The third-party cookies have been a hot topic for many months since Google announced its plans to phase out support for third-party cookies in Chrome and a lot has been written since then. After a bit more than a year since the announcement, we think that now there is enough perspective to have an in-depth summary about this topic.
How is it affecting me?
First off, let’s see how this could affect your current media investments:
a) Cookies just work in browsers, so all your media budget destined to mobile app inventory is not affected by the consequences of this announcement.
b) Third-party cookies are used to uniquely identify users for better targeting and reporting on web display ads, i.e. video and banners shown on websites. It does not affect your search ads (except GDN), nor your social ads investment/performance as these are mostly app-based.
So all in all, the phasing out of third-party cookies in Chrome will mainly affect your web display media activities.
Why is Chrome (and other browsers) doing that?
Us marketers have had a lot of fun before we reached this point, haven't we? We’ve flooded advertiser’s websites with little scripts sending data all around the web so we can have at our fingertips every tiny detail about the performance of the campaign and the user. We've bought, merged and targeted user's interests and affinities as we pleased - all this at the expense of the user’s privacy.
We did it to a point where users were so frustrated that companies saw an opportunity on developing Ad Blocker browser plugins. It was exploited to such an extent that website owners didn’t even know where their user’s data was being sent. We went a bit too far and are now, rightfully, paying the consequences.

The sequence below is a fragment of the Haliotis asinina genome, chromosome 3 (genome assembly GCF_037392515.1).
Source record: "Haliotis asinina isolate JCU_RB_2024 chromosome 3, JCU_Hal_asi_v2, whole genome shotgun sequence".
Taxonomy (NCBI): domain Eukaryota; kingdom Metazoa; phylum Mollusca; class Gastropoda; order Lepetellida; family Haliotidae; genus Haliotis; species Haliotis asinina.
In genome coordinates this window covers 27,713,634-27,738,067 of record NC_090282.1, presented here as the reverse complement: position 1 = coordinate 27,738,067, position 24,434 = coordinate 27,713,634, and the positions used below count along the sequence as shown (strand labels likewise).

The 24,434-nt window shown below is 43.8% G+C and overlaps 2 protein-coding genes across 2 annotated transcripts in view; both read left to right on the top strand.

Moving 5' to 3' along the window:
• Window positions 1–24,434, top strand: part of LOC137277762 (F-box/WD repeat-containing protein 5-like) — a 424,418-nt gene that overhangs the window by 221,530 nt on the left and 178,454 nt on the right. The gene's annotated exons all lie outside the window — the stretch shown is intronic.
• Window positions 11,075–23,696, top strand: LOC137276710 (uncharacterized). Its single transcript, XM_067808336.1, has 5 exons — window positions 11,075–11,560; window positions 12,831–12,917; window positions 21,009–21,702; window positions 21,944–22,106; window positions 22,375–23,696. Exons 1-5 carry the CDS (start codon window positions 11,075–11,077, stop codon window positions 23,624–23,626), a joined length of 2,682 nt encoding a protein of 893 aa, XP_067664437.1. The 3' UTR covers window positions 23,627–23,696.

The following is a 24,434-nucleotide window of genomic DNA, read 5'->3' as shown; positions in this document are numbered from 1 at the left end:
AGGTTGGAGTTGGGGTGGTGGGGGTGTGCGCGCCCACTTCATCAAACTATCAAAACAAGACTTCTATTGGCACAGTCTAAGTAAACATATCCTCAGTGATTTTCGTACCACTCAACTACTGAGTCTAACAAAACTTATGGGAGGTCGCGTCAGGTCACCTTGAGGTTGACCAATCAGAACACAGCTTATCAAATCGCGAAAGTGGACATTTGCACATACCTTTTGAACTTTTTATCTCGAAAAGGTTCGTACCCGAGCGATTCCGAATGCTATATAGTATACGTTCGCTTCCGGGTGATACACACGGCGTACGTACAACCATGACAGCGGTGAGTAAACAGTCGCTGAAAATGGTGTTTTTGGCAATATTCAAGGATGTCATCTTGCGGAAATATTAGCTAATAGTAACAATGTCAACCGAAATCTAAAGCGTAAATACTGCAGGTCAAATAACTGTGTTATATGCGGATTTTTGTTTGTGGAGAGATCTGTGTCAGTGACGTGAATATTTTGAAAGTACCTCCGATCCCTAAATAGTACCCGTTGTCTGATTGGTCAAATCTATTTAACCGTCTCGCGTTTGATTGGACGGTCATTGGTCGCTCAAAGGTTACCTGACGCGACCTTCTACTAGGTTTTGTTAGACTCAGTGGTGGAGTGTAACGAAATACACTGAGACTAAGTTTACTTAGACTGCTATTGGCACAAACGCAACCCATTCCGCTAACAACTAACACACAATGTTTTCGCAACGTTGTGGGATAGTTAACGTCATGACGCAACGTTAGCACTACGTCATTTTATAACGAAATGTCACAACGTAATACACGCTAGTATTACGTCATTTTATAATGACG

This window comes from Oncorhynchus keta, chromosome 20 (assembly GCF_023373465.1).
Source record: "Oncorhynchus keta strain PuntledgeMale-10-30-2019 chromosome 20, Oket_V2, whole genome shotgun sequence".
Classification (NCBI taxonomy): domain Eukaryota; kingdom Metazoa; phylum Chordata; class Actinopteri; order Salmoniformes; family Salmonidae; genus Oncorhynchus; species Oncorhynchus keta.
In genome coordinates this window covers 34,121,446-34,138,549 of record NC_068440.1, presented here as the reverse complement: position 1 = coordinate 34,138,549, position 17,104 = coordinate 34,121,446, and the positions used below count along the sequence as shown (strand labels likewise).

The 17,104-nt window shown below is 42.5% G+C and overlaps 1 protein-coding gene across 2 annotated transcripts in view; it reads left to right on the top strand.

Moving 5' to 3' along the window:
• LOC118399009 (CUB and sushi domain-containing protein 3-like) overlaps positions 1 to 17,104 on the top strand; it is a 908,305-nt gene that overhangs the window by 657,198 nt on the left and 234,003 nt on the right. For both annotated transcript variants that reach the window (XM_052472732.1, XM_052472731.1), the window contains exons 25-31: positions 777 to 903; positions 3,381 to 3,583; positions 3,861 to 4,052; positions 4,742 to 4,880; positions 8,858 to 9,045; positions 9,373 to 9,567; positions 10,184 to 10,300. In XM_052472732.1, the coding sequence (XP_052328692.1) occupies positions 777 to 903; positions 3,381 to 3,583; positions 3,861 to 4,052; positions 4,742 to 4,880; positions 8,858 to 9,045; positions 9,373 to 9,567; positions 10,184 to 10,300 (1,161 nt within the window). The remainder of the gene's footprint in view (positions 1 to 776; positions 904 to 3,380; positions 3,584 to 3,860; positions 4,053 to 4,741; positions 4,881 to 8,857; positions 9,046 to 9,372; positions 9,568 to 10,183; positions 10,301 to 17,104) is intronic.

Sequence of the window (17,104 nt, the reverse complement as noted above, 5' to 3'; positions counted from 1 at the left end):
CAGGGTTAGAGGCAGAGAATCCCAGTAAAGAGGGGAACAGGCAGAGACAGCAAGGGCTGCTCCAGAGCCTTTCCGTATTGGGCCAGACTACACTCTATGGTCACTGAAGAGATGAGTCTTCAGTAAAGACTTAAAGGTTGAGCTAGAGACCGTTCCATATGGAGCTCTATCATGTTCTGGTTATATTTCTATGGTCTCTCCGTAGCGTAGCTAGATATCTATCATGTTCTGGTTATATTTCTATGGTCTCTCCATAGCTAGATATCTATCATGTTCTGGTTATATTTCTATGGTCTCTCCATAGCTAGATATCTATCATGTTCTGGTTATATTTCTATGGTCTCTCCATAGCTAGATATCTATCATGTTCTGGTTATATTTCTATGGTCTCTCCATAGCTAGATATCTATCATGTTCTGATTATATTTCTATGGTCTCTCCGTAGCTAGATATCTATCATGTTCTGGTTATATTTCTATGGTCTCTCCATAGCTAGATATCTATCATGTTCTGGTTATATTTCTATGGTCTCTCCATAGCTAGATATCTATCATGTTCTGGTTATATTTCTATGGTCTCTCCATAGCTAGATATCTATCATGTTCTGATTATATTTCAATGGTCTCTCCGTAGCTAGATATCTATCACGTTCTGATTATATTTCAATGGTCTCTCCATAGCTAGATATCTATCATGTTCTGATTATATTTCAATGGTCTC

User’s privacy is a legitimate concern, it should be addressed and there is no reason why we can’t carry on with our job in the web ecosystem by learning from our past mistakes. It’s our opinion at Uptimal that we, the marketers and the industry in general should applaud this change towards a more private and safer web.
Chrome aims for a sustainable and more secure web advertising ecosystem. There are many online companies that depend on their advertising revenue to survive, so cutting them off, as other browsers did, wouldn't be good for the industry
Note that the importance of this statement relies on the dominance of the Chrome browser, owning 70% of desktop and 60% of mobile’s web activity. Therefore any change they make has a huge impact on the web ecosystem in general.
Being in that predominant position, Google has released a draft of their Privacy Sandbox project, a toolset to gradually replace third party cookies by putting the user’s privacy first. In this project there are many matters relating to third party cookies, however, we will just address those related to digital and specifically to media:
- 1) Ad Conversion Measurement
1.1) Conversion attribution (conversion reporting)
1.2) Aggregated reporting (reach reporting)
- 2) Ads Targeting
2.1) Contextual and first party data
2.2) Interest based targeting
1. Ad Conversion Measurement
Cookies aren’t essential to publish an Ad, but if we want to measure its performance, right now, cookies need to be in place. Ad Conversion Measurement is the tool (or API) that will mandate how to track Ad performance without affecting user’s privacy on Chrome (and hopefully, to other browsers as well). For this to work correctly, this tool relies on a couple of specifications, or sub-tool (API's), to accomplish that:
1.1 Conversion attribution (conversion reporting)
We all agree that being able to answer questions like "did the ads served lead to conversions?" or "is this campaign providing a good ROI?" are essential to have effective marketing campaigns. Without it, we would be back to optimizing campaigns towards clicks instead of conversions. So how does the Google Chrome team see conversion attribution working with user’s privacy coming first? Check out the image below: